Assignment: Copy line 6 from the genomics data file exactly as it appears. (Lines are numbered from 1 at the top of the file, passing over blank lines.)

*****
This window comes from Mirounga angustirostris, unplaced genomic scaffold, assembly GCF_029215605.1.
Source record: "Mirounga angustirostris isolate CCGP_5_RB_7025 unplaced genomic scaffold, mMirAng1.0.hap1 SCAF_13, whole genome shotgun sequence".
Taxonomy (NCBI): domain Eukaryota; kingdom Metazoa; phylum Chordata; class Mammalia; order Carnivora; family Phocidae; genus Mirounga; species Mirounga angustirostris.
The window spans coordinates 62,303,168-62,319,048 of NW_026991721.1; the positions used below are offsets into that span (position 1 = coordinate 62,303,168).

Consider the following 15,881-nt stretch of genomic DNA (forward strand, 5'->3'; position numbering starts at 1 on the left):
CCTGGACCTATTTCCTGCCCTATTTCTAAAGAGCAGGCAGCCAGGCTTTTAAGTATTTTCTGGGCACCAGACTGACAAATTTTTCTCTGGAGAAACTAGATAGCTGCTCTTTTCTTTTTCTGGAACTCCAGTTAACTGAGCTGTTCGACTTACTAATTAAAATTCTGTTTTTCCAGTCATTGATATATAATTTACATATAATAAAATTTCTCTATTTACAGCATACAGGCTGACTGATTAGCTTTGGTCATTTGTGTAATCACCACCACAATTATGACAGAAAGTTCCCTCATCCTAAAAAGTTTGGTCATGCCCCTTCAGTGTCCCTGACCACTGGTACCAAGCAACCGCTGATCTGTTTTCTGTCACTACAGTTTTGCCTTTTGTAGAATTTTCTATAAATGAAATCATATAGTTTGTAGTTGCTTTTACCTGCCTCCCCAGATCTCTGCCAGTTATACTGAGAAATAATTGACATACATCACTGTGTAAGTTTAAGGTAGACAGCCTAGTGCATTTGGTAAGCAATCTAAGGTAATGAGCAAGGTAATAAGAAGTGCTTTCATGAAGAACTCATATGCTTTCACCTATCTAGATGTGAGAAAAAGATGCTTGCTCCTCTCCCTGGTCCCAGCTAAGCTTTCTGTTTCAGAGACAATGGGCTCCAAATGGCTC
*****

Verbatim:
CCTGGACCTATTTCCTGCCCTATTTCTAAAGAGCAGGCAGCCAGGCTTTTAAGTATTTTCTGGGCACCAGACTGACAAATTTTTCTCTGGAGAAACTAGATAGCTGCTCTTTTCTTTTTCTGGAACTCCAGTTAACTGAGCTGTTCGACTTACTAATTAAAATTCTGTTTTTCCAGTCATTGATATATAATTTACATATAATAAAATTTCTCTATTTACAGCATACAGGCTGACTGATTAGCTTTGGTCATTTGTGTAATCACCACCACAATTATGACAGAAAGTTCCCTCATCCTAAAAAGTTTGGTCATGCCCCTTCAGTGTCCCTGACCACTGGTACCAAGCAACCGCTGATCTGTTTTCTGTCACTACAGTTTTGCCTTTTGTAGAATTTTCTATAAATGAAATCATATAGTTTGTAGTTGCTTTTACCTGCCTCCCCAGATCTCTGCCAGTTATACTGAGAAATAATTGACATACATCACTGTGTAAGTTTAAGGTAGACAGCCTAGTGCATTTGGTAAGCAATCTAAGGTAATGAGCAAGGTAATAAGAAGTGCTTTCATGAAGAACTCATATGCTTTCACCTATCTAGATGTGAGAAAAAGATGCTTGCTCCTCTCCCTGGTCCCAGCTAAGCTTTCTGTTTCAGAGACAATGGGCTCCAAATGGCTC